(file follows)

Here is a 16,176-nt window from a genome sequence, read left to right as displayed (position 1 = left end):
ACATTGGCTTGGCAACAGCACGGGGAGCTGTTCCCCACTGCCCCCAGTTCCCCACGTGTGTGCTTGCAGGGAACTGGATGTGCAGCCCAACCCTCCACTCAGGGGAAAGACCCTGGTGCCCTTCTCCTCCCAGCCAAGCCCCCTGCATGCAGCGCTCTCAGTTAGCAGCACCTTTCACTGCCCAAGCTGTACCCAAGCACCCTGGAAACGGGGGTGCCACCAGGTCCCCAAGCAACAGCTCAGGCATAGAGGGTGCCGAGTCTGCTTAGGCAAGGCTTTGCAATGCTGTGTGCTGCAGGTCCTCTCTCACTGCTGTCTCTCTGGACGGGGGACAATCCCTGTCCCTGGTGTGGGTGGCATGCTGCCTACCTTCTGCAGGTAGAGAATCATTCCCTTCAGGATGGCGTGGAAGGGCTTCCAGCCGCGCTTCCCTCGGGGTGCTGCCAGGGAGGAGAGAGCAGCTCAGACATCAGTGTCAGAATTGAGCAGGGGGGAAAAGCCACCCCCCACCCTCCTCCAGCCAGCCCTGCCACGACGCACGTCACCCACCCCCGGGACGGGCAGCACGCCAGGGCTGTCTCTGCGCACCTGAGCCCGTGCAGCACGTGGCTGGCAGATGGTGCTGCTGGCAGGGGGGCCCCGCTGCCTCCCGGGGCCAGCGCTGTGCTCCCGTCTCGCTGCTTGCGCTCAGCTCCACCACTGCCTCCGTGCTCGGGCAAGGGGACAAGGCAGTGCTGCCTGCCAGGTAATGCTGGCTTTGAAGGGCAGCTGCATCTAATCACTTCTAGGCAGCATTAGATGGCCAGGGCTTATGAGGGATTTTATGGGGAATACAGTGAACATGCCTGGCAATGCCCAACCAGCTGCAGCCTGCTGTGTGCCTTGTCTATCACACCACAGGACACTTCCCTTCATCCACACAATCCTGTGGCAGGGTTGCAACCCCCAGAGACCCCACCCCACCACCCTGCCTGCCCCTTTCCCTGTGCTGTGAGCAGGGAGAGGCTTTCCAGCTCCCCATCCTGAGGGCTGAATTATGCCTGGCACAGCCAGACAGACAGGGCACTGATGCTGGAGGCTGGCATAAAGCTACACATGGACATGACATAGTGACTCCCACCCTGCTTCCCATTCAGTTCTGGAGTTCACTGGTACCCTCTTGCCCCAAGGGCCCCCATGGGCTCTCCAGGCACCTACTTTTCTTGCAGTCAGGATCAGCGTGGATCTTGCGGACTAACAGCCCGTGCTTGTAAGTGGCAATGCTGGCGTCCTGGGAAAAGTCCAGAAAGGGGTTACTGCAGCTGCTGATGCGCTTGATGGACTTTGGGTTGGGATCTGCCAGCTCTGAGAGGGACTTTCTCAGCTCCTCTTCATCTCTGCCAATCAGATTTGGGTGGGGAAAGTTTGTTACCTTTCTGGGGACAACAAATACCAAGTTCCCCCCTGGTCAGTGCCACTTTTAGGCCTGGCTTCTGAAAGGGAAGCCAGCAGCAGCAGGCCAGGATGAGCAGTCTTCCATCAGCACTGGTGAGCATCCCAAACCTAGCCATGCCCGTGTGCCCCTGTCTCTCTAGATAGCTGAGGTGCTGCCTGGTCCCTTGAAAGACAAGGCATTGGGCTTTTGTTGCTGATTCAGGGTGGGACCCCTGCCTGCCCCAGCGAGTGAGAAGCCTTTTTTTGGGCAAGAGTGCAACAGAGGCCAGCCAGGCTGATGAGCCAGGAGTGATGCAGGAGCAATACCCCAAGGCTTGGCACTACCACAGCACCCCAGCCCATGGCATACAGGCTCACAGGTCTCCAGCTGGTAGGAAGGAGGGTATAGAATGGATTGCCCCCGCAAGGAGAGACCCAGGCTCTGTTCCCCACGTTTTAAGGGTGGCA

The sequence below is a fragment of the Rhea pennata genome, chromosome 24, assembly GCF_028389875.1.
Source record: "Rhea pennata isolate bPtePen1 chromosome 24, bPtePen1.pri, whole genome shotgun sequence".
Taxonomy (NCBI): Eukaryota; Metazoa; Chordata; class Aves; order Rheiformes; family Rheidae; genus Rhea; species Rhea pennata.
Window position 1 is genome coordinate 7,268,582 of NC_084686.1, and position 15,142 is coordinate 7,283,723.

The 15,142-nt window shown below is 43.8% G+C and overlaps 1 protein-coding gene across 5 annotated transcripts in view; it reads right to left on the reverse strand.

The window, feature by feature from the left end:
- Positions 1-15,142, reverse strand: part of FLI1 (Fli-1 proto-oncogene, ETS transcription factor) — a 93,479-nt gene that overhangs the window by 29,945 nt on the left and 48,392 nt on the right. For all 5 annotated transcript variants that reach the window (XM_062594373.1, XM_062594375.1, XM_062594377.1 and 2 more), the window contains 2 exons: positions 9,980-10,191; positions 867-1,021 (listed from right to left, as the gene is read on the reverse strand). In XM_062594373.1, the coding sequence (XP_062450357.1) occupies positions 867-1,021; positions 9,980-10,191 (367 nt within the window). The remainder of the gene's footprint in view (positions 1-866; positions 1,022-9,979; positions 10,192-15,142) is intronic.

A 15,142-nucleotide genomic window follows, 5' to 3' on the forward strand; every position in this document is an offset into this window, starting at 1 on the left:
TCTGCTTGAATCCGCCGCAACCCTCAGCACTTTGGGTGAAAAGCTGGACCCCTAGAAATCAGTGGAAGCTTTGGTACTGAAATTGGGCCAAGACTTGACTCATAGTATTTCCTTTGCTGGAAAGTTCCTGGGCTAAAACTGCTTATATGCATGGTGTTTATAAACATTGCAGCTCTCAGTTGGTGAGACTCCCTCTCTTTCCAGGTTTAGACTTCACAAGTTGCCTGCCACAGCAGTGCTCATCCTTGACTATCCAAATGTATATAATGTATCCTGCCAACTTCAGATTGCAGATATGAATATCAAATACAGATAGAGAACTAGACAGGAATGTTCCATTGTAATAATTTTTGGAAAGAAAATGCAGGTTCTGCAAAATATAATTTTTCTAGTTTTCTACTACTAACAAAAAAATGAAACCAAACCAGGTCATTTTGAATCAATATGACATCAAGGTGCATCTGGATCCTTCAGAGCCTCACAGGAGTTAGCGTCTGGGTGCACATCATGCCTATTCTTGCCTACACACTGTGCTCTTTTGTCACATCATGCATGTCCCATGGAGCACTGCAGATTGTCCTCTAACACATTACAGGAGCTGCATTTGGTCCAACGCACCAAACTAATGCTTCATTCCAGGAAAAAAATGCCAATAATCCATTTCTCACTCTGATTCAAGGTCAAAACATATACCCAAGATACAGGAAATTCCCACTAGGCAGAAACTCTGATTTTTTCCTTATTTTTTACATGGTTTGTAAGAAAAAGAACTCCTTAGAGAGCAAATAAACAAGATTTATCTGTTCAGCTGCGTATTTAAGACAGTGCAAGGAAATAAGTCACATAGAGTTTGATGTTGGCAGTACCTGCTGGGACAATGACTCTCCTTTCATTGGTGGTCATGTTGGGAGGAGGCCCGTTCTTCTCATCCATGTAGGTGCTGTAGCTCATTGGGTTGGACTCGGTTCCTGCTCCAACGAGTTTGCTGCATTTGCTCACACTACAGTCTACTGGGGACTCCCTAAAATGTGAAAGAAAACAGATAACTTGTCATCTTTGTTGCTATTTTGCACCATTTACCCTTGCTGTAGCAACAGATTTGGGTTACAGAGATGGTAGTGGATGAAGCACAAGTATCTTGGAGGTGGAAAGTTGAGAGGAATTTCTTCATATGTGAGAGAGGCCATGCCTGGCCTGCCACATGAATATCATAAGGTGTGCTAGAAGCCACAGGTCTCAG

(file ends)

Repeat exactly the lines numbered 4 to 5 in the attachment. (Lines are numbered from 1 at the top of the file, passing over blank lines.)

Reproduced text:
Source record: "Rhea pennata isolate bPtePen1 chromosome 24, bPtePen1.pri, whole genome shotgun sequence".
Taxonomy (NCBI): Eukaryota; Metazoa; Chordata; class Aves; order Rheiformes; family Rheidae; genus Rhea; species Rhea pennata.